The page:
While the show did not offer any advice on what we can do as citizens, I did appreciate that it shifted responsibility to those at fault. Consumers shoulder too much responsibility when it comes to doing the right thing. We can't blame ourselves for this if we've been led to believe that everything going into our recycling bins is taken care of responsibly. We can control what goes into our bins, but we have no control once the contents is picked up by the trucks. But that doesn't mean we don't have a role to play. With knowledge comes caring, from caring comes change.

How did you feel after watching Four Corners 'Trashed' program? Were you angry? Disappointed? What other ways can we as citizens help create change? I'd love to know of other businesses that refill in your area too. Share away :)

5 comments

  1. Felt sick to my stomach watching it and have been telling others about it too. Have also been saying refuse, reuse and rot. I think a plastic bag ban HAS TO be passed. Once that happens l think people will start thinking more about waste.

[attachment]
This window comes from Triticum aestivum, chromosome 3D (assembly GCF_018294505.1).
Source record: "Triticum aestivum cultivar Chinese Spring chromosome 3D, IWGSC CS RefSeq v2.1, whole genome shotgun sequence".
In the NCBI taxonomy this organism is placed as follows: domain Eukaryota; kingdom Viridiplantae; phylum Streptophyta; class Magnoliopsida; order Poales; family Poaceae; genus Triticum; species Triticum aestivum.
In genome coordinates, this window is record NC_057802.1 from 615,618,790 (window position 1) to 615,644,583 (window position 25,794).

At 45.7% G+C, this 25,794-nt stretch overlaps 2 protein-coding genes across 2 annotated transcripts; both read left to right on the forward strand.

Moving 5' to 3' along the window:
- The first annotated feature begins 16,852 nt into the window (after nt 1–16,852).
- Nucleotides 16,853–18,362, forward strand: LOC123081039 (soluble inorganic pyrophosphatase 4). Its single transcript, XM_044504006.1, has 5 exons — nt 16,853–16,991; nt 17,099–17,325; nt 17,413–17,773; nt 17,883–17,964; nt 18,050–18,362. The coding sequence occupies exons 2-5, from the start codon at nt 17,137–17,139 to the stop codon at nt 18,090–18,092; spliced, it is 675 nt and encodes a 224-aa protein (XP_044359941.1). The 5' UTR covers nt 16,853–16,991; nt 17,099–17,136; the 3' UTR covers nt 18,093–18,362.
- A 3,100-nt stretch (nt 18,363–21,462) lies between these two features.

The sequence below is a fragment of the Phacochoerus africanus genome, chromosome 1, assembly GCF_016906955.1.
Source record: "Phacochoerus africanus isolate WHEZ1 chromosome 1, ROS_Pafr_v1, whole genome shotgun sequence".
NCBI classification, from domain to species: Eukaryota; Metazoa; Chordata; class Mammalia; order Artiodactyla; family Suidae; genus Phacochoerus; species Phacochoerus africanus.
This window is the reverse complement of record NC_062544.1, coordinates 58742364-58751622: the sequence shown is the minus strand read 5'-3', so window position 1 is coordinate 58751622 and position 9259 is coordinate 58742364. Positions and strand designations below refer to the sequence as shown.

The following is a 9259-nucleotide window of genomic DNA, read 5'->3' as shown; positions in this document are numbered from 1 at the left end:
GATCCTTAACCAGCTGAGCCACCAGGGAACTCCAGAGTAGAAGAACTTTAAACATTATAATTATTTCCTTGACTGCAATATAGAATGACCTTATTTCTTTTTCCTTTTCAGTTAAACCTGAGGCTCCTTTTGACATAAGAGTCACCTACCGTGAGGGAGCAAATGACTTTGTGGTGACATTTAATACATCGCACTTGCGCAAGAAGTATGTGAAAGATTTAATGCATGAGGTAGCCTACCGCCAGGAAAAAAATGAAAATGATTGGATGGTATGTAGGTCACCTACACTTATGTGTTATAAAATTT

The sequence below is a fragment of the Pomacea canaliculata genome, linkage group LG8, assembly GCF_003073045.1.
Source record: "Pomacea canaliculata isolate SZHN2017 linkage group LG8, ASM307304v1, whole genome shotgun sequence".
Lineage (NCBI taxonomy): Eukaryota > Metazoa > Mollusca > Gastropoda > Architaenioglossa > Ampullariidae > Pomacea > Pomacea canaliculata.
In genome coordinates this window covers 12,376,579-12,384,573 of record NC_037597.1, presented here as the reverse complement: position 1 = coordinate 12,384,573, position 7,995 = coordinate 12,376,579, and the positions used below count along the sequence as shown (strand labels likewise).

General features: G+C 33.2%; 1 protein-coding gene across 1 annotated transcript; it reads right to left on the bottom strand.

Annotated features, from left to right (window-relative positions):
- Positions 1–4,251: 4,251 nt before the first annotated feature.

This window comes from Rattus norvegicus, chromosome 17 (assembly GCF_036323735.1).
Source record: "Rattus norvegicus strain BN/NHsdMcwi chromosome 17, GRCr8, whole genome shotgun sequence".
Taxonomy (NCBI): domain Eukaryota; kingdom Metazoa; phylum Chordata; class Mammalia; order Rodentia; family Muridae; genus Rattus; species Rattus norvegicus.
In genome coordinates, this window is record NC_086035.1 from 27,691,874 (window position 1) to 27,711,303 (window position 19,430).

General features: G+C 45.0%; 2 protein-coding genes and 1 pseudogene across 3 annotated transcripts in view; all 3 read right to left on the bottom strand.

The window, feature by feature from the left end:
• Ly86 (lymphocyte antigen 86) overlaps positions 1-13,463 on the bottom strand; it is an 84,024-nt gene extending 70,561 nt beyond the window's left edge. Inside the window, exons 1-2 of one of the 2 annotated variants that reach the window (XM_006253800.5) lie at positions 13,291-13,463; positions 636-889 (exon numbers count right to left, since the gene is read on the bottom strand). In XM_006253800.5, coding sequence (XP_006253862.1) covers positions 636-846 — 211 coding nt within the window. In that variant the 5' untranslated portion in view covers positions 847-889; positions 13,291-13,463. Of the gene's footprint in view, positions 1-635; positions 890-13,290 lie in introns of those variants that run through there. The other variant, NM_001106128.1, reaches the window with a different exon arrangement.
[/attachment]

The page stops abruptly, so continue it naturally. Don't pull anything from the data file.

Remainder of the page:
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  2. I felt disheartened. I feel like I am making all these efforts personally and then to see this was such a rough moment.
    On the plus side, it's making me look less like a fringe dweller and more like someone who was ahead of the curve when it comes to these conversations.
    I just hope it results in change as the expose revealed a pretty shocking state of affairs in the industry...

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  3. I just read in the Winter 2017 issue of Earth Garden magazine that it has been discovered that wax worms (the larvae of wax moths) can eat polyethylene bags. Apparently, bees wax and polyethylene have a similar chemical structure and scientists believe an enzyme in the worms converts the plastic to ethylene glycol, which is a chemical used to make polyester and anti-freeze. Not sure if this is good or bad. Wax moths are considered a pest by honey producers. I also read a similar article on the National Geographic site where one commentator was quoted as saying that using wax worms to dispose of plastic is 'throwing away money'. Funny, but I don't see the ownership of a lot of plastic as worth a lot of money in Australia right now so I don't agree with him.